I’d wanted to read How to Live: A Life of Montaigne in One Question and Twenty Attempts at an Answer but kept putting it off. It just seemed outside of everything else I was doing. But then I was given it by a friend, read it in only a few days and was astounded by it.
First, Montaigne himself is endlessly interesting. Engaged in his world and cut off from it too. Social, friendly, loving, but introverted and solitary too. Sophisticated but common. Second, his essays are magnificent. I’ve always been put off by the very first one every time I’ve tried to read them. The form and the context were simply too distant to be casually accessible and I’ve only ever tried to read them casually. But Bakewell works through them in a way that makes them inviting and essential. I come away from this book desperate to read these essays. Finally, the history of Montaigne’s reception is more interesting than it has any right to be, and reading about it, I picked up a quick history of modern France that I was sorely lacking.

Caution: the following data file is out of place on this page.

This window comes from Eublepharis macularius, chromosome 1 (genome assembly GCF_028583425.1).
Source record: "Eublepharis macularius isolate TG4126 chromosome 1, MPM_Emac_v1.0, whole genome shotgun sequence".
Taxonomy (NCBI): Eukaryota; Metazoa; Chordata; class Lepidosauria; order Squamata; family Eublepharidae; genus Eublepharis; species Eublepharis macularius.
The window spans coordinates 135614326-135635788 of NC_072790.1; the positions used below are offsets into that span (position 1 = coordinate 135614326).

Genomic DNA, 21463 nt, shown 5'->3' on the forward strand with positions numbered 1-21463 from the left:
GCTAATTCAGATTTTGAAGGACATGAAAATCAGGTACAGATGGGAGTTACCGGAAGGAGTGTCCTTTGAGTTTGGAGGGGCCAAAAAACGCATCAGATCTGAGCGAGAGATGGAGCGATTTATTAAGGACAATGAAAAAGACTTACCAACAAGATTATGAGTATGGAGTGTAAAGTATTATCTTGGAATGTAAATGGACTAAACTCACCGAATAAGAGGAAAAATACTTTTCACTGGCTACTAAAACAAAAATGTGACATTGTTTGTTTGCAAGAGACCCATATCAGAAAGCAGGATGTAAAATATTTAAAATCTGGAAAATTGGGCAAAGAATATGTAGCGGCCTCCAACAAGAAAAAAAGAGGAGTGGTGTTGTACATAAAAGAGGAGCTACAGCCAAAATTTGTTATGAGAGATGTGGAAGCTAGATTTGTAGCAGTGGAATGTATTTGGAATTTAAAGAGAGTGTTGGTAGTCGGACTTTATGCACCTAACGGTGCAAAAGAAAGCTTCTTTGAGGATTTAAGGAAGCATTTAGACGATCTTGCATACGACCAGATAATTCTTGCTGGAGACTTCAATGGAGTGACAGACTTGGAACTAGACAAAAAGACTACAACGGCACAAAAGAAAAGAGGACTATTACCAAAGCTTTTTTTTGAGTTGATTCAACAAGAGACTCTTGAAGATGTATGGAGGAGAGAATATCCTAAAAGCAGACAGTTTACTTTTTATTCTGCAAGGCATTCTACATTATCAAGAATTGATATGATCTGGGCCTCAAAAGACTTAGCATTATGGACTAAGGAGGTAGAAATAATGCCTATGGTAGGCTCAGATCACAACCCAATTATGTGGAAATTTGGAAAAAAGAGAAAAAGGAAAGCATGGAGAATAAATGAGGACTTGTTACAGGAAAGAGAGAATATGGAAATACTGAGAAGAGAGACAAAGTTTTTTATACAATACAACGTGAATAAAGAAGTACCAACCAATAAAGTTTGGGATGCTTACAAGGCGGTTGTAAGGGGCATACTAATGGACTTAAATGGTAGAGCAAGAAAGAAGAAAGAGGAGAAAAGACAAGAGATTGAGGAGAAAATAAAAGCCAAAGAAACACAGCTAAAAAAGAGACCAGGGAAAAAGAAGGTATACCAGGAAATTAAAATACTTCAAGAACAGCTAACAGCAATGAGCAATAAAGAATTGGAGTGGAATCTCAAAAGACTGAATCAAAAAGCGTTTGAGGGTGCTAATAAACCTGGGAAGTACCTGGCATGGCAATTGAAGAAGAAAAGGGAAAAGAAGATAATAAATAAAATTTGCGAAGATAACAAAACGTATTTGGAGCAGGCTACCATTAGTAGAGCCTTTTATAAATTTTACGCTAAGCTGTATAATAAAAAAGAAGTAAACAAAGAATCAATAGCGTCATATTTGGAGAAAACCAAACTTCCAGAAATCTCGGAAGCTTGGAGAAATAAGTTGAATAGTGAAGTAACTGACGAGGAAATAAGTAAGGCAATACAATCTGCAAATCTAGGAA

Any one of these would probably have made the book worth reading, but it offers all three and–and this is the astounding part–it offers them in a carefully but lightly and beautifully written prose that is a pleasure to read.
Reading, I couldn’t help noticing that Bakewell writes the kind of book that I wanted my dissertation to be but was unable to pull off. Memory was the ingredient that was missing and holding me back–and that in fact suggests that intensity of work was the problem: I worked too slowly, too much in the corner of my life to remember as carefully as I needed to to write what I aimed to write.
I loved this book.